Introduction: high throughput short range systems–from SISO solutions to new MIMO standards Until recently, wireless local area network (WLAN) devices, heavily constrained in cost and size, have fulfilled short range communication needs with very simple spatial diversity schemes at the access points (AP) realized, in general, with two antennas. Now WLAN AP products embedding phased array antenna designs have been designed with the objective of extending the range of the WLAN coverage, especially outdoors. However, with the demand for increasing bit rate, and the limited amount of spectrum available, the application of multiple-input multiple-output (MIMO) techniques to WLAN has been identified as a key enabler for high throughput WLAN; as a consequence, for instance, all the proposals made to the IEEE 802.11n task group, created in 2004 with the objective of devising next generation WLAN, include MIMO processing of the data. The objective of this chapter is to present a design methodology for WLAN air interfaces relying on multiantenna signal processing solutions, and meeting feasibility requirements in terms of bit rate, bandwidth, and complexity. Here, we limit ourselves to a design compatible with the requirements set by the IEEE 802.11n task group: the aim is to provide a peak throughput of at least 100 Mbps at the medium access control (MAC) data service access point (SAP). Thus, with an overall MAC efficiency of 80%, thanks to a carefully optimized MAC, the peak physical (PHY) data rate of the designed WLAN systems should be at least of 125 Mbps.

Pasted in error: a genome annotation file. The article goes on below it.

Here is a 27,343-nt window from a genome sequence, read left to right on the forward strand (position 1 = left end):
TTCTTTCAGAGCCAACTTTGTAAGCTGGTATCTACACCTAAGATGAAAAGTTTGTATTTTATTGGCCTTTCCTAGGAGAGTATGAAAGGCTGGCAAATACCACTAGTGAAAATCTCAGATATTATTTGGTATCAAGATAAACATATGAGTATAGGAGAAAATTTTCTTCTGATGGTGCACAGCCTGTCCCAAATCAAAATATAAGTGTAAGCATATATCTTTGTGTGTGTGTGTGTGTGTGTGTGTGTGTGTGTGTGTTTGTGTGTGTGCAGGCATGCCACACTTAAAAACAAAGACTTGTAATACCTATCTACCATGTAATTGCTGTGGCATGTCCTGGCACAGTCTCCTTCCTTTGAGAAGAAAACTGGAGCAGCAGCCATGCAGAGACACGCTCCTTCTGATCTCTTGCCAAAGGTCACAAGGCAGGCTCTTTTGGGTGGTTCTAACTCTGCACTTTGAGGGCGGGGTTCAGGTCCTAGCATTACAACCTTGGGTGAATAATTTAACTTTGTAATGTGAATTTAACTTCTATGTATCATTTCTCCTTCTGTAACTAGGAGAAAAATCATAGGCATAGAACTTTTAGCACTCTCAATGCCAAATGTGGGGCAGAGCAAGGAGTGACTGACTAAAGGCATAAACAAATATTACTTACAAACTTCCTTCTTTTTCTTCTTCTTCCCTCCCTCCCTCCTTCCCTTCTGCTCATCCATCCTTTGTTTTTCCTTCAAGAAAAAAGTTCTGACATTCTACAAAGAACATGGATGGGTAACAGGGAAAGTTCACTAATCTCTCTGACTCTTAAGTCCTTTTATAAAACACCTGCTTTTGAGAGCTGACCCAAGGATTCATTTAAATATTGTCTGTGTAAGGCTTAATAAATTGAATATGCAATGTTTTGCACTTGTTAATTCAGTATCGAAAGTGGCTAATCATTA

|Title of host publication||Space-Time Wireless Systems|
|Subtitle of host publication||From Array Processing to MIMO Communications|
|Editors||H. Bölcskei, D. Gesbert, Constantinos B. Papadias, A. J. van der Veen|
|Place of Publication||Cambridge|
|Publisher||Cambridge University Press|
|Number of pages||23|
|Publication status||Published - 1 Jan 2006|